Tornadoes don’t burst down from clouds to rip
The handspun muslin off their wagon hoops;
Pray poisonweed won’t kill their stark-ribbed horses;
Pray when they search for water at sunrise
That rattlesnakes don’t coil their hollow bones
To strike. From later in the century,

Trapped in the palest set of flames, I see
An image reprised from that Christmas book,
Its silvery outlines blurred: the murdered girl
Who fled the prairies’ brute smother to curl
Her hair and hang a mirror on each wall,
To raise her skirts for men who paid to call
Her sweetheart: she bought the fluttering curtains
And plush, now-bloodied chair with the reflection
Of naked backs. Sex, like pain, is work—
See how carefully her sleeves are rolled, see

Her bruise-splotched legs above the boots she saved
For months to buy. The photographer’s hand
Casts shadows on his model, her name unknown;
Warhol’s shadow casts its throbbing neon glow
On his silkscreened subjects, here still living:
Pink-suited Jackie, Truman and Marilyn,
Shorn Edie with her skeletal glamour.
More voices swell their purgatorial choir:
We prayed for sparks from fame’s magic wand;
Poor faceless pilgrim, pray we shall be saved.


 

5. Against Aristotle


Margaret eats fried chicken with her fingers;
Mine pick at still-warm bread as a fresh round
Of drinks arrives at our plush booth. “The ground?
She asks, half-giggling at my arguments
Against catharsis. She’s a long-time believer,
Assuaged the loss of dolls or pets in childhood
With Charlotte’s Web; on bad nights, she cried
At Wilbur’s near-death, his eight-legged repriever,
And slept, soothed. “When my parents’ fights got loud,”
I slur, “That pig made me sob worse: some days
I’d take my father’s golf umbrella and crouch
Beneath the pin trees, pretending to be—
Not purged by transported!—a mutant snail
Or neon-capped mushroom. Some wine? On me?”



 

6. Gone with the Wind, Boston, 1967


The favorite book of Anne Sexton’s daughter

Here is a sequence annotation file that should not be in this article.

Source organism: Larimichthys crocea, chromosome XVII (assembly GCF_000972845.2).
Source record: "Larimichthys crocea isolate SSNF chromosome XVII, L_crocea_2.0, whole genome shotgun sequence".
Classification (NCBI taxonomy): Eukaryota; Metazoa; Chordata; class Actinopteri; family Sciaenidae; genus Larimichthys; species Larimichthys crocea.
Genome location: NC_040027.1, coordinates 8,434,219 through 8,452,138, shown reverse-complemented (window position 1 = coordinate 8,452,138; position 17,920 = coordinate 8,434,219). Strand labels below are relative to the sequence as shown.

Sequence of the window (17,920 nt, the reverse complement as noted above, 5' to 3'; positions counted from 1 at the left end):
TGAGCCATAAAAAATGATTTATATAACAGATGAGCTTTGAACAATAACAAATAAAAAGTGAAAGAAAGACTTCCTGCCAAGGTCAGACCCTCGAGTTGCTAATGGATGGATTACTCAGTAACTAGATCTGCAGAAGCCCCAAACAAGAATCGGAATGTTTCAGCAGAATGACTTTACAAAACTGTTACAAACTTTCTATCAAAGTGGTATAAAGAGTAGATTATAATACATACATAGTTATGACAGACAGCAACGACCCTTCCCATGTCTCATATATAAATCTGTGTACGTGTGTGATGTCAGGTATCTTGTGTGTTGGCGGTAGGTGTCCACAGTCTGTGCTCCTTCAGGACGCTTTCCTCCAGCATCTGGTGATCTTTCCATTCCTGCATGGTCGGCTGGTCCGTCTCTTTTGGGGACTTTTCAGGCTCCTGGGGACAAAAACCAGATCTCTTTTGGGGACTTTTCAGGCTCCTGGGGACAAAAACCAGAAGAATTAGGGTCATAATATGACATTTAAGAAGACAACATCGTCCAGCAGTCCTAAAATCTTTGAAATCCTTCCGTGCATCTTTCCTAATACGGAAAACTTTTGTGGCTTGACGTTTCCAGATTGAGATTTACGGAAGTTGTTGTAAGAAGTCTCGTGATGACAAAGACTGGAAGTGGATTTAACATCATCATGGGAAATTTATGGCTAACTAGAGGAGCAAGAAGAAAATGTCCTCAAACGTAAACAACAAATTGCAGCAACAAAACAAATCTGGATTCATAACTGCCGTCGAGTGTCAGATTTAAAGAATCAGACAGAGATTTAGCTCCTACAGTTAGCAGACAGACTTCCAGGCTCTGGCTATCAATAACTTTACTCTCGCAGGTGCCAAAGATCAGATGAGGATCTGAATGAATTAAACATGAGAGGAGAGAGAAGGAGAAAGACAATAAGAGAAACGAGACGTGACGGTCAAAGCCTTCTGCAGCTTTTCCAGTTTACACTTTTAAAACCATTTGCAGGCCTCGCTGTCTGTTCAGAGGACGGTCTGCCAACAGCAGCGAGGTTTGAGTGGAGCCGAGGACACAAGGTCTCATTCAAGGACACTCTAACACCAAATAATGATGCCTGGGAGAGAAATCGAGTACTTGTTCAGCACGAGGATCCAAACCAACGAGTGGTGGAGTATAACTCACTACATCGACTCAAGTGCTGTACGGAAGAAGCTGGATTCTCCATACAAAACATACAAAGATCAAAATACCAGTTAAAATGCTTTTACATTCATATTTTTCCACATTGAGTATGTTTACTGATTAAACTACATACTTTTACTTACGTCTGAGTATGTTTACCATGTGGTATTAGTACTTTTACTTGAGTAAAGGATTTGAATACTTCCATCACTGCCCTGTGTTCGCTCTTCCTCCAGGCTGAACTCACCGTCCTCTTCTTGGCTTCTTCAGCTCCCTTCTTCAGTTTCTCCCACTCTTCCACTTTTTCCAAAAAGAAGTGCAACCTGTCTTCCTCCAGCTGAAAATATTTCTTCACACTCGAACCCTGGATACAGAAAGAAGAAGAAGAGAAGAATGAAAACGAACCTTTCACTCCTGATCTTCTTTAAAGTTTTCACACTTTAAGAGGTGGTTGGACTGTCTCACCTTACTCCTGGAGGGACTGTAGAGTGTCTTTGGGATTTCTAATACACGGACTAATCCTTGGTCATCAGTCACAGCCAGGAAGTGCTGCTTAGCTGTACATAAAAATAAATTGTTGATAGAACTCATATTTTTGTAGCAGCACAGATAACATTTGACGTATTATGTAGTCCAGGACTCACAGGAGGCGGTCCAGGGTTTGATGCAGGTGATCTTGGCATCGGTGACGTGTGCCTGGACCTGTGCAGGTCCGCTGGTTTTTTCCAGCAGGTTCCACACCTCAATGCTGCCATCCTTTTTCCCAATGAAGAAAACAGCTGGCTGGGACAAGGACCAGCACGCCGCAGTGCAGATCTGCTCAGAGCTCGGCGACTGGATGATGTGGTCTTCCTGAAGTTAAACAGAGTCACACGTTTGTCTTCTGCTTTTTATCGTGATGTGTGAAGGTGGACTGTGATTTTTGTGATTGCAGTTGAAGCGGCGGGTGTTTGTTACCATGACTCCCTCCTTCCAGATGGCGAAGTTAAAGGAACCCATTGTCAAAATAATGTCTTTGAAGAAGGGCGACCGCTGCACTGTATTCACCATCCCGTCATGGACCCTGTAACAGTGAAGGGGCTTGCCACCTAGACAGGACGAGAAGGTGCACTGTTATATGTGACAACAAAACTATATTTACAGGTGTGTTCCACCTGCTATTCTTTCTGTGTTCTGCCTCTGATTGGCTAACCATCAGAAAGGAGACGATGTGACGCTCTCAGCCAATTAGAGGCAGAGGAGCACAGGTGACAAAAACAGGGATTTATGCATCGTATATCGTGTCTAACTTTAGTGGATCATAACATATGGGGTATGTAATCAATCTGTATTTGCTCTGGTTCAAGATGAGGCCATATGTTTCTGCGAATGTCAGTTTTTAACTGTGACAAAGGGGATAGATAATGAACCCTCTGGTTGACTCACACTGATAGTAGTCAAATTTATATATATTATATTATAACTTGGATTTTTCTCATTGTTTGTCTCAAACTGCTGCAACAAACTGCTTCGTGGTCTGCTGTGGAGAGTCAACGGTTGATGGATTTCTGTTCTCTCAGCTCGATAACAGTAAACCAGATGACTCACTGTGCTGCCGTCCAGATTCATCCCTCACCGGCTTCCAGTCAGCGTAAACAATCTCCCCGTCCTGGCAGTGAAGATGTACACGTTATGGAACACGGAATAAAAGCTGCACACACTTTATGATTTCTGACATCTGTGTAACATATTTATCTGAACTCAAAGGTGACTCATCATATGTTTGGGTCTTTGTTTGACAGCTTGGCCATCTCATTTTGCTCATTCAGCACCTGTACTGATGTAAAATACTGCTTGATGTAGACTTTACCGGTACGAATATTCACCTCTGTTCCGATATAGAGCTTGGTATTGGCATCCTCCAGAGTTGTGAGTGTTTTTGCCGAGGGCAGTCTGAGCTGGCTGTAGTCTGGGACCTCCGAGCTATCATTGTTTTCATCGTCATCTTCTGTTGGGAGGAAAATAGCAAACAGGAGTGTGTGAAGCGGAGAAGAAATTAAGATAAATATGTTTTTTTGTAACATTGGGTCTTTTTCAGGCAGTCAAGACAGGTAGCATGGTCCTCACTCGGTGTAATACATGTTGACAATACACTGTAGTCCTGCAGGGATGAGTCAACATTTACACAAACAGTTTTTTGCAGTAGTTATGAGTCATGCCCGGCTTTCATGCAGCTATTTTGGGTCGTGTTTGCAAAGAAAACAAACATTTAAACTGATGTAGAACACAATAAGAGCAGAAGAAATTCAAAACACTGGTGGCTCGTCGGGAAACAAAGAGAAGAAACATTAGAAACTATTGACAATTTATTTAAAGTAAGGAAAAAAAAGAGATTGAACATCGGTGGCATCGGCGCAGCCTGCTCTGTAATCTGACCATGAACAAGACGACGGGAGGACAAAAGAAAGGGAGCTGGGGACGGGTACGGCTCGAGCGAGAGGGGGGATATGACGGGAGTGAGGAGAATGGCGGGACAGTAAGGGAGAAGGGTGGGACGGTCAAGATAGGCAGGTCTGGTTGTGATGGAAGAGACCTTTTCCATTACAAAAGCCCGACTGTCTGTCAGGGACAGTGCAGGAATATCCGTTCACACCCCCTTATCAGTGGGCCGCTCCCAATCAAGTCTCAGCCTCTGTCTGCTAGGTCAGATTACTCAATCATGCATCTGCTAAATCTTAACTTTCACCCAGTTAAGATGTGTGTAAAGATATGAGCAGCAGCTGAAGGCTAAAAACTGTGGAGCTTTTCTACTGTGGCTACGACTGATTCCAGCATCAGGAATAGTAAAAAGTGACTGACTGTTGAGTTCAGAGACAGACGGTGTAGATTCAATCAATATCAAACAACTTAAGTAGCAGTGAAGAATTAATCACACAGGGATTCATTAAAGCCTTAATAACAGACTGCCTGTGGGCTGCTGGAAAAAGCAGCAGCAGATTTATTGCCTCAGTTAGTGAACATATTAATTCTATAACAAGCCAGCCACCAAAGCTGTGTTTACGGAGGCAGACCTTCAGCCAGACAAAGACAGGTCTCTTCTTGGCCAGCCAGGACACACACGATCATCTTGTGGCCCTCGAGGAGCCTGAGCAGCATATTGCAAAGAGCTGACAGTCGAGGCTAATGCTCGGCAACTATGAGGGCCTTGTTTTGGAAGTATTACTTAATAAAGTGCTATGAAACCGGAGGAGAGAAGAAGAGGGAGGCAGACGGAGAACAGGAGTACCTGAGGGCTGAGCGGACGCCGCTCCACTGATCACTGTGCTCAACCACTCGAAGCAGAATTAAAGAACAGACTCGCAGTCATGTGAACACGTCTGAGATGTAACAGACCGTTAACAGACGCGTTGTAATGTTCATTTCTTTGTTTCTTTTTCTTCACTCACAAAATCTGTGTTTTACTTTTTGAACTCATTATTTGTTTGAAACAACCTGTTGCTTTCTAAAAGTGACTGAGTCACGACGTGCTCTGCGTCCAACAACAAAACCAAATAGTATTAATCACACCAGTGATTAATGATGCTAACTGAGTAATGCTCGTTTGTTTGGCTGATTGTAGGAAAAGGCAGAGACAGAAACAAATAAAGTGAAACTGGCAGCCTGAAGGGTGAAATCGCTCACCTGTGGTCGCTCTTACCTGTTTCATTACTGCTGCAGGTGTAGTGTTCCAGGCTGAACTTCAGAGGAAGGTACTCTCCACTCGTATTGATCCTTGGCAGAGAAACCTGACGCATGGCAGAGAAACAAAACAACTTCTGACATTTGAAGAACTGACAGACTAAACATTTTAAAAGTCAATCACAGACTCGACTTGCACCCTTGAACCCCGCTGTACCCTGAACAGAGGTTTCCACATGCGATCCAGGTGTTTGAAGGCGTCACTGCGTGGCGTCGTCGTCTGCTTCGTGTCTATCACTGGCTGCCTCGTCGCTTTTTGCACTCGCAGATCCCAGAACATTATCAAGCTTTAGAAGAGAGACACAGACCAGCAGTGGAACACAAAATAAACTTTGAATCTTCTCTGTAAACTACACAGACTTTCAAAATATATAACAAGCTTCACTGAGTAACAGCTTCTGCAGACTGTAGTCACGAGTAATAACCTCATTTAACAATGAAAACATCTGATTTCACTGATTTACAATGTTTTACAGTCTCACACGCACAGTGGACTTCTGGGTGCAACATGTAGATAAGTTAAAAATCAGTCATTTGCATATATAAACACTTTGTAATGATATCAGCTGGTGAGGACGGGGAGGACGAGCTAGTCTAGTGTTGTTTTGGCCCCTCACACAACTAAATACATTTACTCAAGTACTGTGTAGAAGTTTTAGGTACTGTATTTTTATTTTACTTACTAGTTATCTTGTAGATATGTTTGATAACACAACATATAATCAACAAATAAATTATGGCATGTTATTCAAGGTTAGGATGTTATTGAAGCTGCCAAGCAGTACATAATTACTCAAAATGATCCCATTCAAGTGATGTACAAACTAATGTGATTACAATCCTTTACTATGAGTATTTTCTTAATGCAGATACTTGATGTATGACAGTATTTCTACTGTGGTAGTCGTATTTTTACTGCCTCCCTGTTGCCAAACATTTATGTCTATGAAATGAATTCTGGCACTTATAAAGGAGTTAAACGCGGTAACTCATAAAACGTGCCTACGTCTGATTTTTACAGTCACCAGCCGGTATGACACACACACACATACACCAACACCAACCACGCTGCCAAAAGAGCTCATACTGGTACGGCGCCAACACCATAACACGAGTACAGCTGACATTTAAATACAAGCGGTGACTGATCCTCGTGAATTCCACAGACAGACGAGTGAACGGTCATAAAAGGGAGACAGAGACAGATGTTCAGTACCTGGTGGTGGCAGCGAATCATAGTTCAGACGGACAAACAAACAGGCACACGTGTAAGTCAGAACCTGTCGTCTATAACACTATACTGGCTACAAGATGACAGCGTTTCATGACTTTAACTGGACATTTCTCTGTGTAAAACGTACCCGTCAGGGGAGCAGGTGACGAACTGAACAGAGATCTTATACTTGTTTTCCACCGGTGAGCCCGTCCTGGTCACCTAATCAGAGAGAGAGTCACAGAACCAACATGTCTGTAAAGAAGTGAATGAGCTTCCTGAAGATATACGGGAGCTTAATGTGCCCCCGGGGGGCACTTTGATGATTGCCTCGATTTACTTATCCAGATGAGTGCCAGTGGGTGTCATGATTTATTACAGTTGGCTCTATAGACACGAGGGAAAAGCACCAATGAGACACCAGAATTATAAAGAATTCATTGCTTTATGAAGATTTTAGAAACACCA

Fills the screen decades after its première

And Linda’s wide-eyed when Atlanta burns,
Those Technicolor yellows, read, and oranges

As brightly-hued as her mom’s sleeping pills,
Gulped with vodka while Linda reads the novel

Aloud, ask falling from Anne’s cigarette,
Ash falling on those war-smashed streets. Nervous,

 

So agoraphobic that she rarely leaves
The house when her husband travels—flee, flee

On your donkey—to sell his company’s wool,
Anne’s let her Linda-Pie, her first-born girl

Choose her own birthday gift, this movie outing.
What large children we are here. Now pouting,

Scarlett slaps Rhett in their grand living room.
Anne digs stained fingers into Linda’s popcorn

And swills the orange soda she’s spiked, sees light
Caress her daughter’s flickered hair, sees Rhett

Carry Scarlett, who fumes and kicks, upstairs.
Life is a trick … Linda’s half-transported,

Repeating lines with those figures onscreen
Till Anne’s shhh, shhh. Her hand in Linda’s popcorn.

Her hand between Linda’s stiff legs at night.
Children forgive anything if hugged tight—

But like that? Life is a kitten in a sack.
Stubbing out a Salem, Anne draws her mink

Around them both and pulls at Linda’s hand.
At home, champagne and cake wait, also candles.



 

 

7. The Pink Palace


Not quite heaven, Utopia Parkway,
Those rooms cluttered with movie reels, tin stars,
Antique maps hung above stacked dossiers,